In a recent conversation about declining student performance, a frustrated and passionate elementary school teacher broke into tears as she told me, “I have far too many kids who show up each day with empty stomachs. My heart is heavy for these children. We have to fill their stomachs before we can reach their minds.”
We, the people of the United States of America, despite our relentless effort to maintain a more perfect union, failed to do so in 2013, and we will falter again in 2014 if we continue to neglect the health and welfare of our children.
Our children live in poverty. The Children’s Defense Fund reports that there more than 16.1 million American children (nearly one-quarter) living in poverty. Many are in working-class families, and a disproportionate number are black and Latino. A study published in 2013 by the Southern Education Foundation revealed that 48 percent of all public school children come from homes with incomes low enough to qualify them for free or reduced lunches.
Our children are being killed. One hundred and ninety-four children were shot and killed in America in 2013, according to Mother Jones. In Chicago alone, 58 teenagers and children were killed in a six-month period. A Children’s Defense Fund Study, “Protect Children, Not Guns 2013,” found that America’s rate of child-shooting deaths is four times higher than Canada’s and 65 times higher than Britain’s. Equally inconceivable is that the number of children and teens killed by guns in one year would fill 134 classrooms of 20 students each.
Our children are exploited. The Tennessee Bureau of Investigation reported that 750-1,500 juveniles are at risk for trafficking in a single state each year. A 2011 Tennessee Bureau of Investigation study showed statistics that every two minutes a child in our great nation is trafficked for sexual exploitation. Ark of Hope for Children statistics estimate that more than 300,000 American children are at risk for commercial sex trafficking annually.
Where’s the public outcry?
Are we so preoccupied with political gridlock over health care reform or our national thirst for consumerism and entertainment that we fail to comprehend the devastation facing America’s children?
We have politicians who fight against health care coverage and assistance to children living in poverty. We have parents who neglect their primary responsibility to nurture and care for their children. We have media that have spent more time spotlighting a pop star’s twerking than black children being murdered in Chicago. We have a cacophony of voices in American religious institutions railing against homosexuality and gay marriage, but muted sounds about the plight of our children. When did our children become such a low priority?
There are those who disagree that America’s children in need are a national issue. Some point to single heads of households on public assistance or teens having babies as the primary cause of the crisis among our children; they say let the liberals and others who give them handouts deal with the problem. Others, like Fox host Bill O’Reilly, blame African-American girls for the challenges black children face and tell them to stop having babies, which is like blaming gloating Republican leaders for Healthcare.gov glitches.
Instead of ignoring the problem because we feel faultless, let’s make a commitment to help America’s poor children and children at risk.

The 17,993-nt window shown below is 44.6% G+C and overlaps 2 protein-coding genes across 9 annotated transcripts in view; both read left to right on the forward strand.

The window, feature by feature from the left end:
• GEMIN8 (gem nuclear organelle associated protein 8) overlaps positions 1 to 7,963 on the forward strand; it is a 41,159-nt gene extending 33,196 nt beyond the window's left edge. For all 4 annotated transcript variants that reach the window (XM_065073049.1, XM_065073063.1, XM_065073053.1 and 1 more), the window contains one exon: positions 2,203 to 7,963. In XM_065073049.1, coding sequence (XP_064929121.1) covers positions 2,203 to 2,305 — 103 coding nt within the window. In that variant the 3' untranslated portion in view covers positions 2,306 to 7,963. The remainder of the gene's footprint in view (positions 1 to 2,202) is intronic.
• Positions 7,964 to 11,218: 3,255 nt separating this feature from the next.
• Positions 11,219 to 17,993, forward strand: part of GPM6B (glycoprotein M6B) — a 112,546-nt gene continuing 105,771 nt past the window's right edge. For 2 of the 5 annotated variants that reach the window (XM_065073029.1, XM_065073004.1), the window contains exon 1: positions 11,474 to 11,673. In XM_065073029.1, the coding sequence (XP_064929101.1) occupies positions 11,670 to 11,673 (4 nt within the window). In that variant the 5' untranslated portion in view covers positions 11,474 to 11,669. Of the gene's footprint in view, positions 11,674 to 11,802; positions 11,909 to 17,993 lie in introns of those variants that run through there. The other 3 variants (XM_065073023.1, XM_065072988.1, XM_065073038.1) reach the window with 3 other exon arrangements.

There are many long-term strategies and solutions; however, short-term solutions are just waiting for our active engagement. Here are five of them.
â¢ As responsible citizens, we must give our time, money and talents to local and national organizations that advocate for and support children in need, such as Save the Children, United Way, Boys & Girls Clubs of America, Youth on their Own, food banks and others.
â¢ We must demand positive action from elected officials, law enforcement and other public servants who have taken oaths to protect and serve all citizens, regardless of income levels, or vote them out of office. Ask them to devote funding to programs that support needy children and to overhaul Child Protective Services to better protect children from abusive home environments.
â¢ We must each reach out individually to identify children and families in need in our communities and neighborhoods and lend a helping hand by volunteering with organizations that serve low-income children and teens, like Youth on Their Own, or adopt a family in need.
â¢ Religious leaders from all faiths must unite and lead the charge to save our children. This involves promoting awareness and mobilizing congregations to join the fight, committing needed resources, tithing to fight hunger and demanding legislative action to address the poverty and crime debilitating our nation’s children.
â¢ The media must intensify their coverage and better inform the public about the crisis facing America’s children, raising public awareness about opportunities to make a difference in a child’s life. Let’s have fewer stories about Kim and Kanye and more stories about how to help our children.
The time is now, the first month of the new year, to make 2014 the remarkable year during which “We, the people of the United States of America” create positive change for our nation’s children.
Daisy Jenkins is president of Daisy Jenkins & Associates, specializing in human resources consulting and executive and developmental coaching. She currently serves on the board of directors for Tucson Regional Economics Opportunity and is a Public Voices Fellow with the OpEd Project. This essay was distributed by The Root, a daily online magazine published by The Slate Group, a division of the Washington Post Co.